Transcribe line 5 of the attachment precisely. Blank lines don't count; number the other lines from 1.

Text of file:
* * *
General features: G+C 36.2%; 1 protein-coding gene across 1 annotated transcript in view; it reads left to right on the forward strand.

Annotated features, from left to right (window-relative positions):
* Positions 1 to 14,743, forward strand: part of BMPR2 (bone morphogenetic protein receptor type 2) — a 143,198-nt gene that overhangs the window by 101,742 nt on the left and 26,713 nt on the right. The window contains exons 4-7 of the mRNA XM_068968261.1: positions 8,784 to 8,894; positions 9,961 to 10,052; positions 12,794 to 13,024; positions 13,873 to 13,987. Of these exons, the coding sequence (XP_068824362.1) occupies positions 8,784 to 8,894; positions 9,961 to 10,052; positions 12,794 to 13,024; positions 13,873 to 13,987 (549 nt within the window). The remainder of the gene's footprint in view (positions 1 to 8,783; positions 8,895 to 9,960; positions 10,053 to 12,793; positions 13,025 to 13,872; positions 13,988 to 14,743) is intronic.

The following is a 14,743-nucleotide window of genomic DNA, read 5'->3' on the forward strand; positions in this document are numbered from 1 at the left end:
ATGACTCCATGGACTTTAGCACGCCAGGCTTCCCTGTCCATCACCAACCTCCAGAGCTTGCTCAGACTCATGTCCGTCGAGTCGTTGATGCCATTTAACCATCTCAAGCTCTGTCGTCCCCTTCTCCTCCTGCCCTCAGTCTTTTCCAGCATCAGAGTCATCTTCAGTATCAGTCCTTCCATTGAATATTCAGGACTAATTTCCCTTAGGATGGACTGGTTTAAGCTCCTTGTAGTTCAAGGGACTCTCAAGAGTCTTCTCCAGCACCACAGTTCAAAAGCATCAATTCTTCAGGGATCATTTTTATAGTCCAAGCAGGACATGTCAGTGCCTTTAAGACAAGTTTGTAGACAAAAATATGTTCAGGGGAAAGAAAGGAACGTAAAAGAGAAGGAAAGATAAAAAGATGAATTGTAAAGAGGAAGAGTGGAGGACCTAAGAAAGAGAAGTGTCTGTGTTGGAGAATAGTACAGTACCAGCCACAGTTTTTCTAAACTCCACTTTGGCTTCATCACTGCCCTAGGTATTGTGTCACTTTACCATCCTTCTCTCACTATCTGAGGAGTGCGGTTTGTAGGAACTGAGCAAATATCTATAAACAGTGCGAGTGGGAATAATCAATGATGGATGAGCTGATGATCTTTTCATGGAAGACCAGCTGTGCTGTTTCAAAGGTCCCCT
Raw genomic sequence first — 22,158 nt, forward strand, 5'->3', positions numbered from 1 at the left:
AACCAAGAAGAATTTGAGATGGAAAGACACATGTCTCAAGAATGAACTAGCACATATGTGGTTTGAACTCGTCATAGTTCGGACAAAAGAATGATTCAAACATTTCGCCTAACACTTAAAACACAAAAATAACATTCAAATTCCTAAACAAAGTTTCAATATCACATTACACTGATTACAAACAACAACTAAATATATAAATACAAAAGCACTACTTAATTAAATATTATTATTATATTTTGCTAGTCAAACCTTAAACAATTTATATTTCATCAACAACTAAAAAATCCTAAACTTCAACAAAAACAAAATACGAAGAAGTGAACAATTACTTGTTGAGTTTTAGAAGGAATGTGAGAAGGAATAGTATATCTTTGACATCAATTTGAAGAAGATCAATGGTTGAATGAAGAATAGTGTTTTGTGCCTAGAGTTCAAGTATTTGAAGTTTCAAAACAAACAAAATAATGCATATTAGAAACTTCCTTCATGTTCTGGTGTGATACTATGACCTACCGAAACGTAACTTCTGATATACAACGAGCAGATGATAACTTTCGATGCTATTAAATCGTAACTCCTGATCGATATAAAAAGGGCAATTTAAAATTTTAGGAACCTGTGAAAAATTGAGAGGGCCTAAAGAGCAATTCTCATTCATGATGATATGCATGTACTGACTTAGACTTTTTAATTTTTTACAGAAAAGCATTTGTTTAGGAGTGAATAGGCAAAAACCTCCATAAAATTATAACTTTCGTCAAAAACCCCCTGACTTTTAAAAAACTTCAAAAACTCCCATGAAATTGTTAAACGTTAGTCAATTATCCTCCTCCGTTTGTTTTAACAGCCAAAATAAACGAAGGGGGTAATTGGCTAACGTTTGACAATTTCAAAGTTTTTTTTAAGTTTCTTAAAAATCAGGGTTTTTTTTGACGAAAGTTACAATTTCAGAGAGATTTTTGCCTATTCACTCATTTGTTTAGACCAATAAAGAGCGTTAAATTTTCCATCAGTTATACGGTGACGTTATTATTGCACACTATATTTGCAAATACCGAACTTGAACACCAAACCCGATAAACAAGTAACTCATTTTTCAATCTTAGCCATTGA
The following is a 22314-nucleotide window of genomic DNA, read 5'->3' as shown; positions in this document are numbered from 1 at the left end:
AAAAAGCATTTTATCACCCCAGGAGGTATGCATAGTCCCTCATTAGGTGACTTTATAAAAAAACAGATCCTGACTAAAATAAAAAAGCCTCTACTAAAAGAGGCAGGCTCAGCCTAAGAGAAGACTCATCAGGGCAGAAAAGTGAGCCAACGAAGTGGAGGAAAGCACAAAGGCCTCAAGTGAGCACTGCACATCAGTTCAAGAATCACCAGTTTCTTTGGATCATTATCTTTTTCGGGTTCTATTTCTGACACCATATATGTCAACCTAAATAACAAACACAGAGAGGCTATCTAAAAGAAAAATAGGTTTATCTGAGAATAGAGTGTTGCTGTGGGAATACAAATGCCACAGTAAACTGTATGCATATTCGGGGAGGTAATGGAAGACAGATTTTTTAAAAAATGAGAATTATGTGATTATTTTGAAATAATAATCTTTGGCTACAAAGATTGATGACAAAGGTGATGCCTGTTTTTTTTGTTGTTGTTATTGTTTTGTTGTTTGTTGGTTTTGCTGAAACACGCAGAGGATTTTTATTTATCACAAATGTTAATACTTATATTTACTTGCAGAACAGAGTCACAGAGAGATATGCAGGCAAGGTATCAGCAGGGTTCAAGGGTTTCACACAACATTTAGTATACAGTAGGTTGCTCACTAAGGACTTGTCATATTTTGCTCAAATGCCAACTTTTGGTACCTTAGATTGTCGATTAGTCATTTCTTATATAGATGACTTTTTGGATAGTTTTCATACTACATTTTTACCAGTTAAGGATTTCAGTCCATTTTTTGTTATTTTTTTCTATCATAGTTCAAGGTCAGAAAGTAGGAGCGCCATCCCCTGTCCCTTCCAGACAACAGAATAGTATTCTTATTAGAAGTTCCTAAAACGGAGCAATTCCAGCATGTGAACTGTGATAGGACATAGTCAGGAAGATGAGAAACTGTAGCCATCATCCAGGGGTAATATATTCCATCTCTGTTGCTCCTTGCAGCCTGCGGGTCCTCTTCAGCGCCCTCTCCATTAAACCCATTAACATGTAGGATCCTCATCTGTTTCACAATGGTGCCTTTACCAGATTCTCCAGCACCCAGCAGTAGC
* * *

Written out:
ATGACTCCATGGACTTTAGCACGCCAGGCTTCCCTGTCCATCACCAACCTCCAGAGCTTGCTCAGACTCATGTCCGTCGAGTCGTTGATGCCATTTAACCATCTCAAGCTCTGTCGTCCCCTTCTCCTCCTGCCCTCAGTCTTTTCCAGCATCAGAGTCATCTTCAGTATCAGTCCTTCCATTGAATATTCAGGACTAATTTCCCTTAGGATGGACTGGTTTAAGCTCCTTGTAGTTCAAGGGACTCTCAAGAGTCTTCTCCAGCACCACAGTTCAAAAGCATCAATTCTTCAGGGATCATTTTTATAGTCCAAGCAGGACATGTCAGTGCCTTTAAGACAAGTTTGTAGACAAAAATATGTTCAGGGGAAAGAAAGGAACGTAAAAGAGAAGGAAAGATAAAAAGATGAATTGTAAAGAGGAAGAGTGGAGGACCTAAGAAAGAGAAGTGTCTGTGTTGGAGAATAGTACAGTACCAGCCACAGTTTTTCTAAACTCCACTTTGGCTTCATCACTGCCCTAGGTATTGTGTCACTTTACCATCCTTCTCTCACTATCTGAGGAGTGCGGTTTGTAGGAACTGAGCAAATATCTATAAACAGTGCGAGTGGGAATAATCAATGATGGATGAGCTGATGATCTTTTCATGGAAGACCAGCTGTGCTGTTTCAAAGGTCCCCT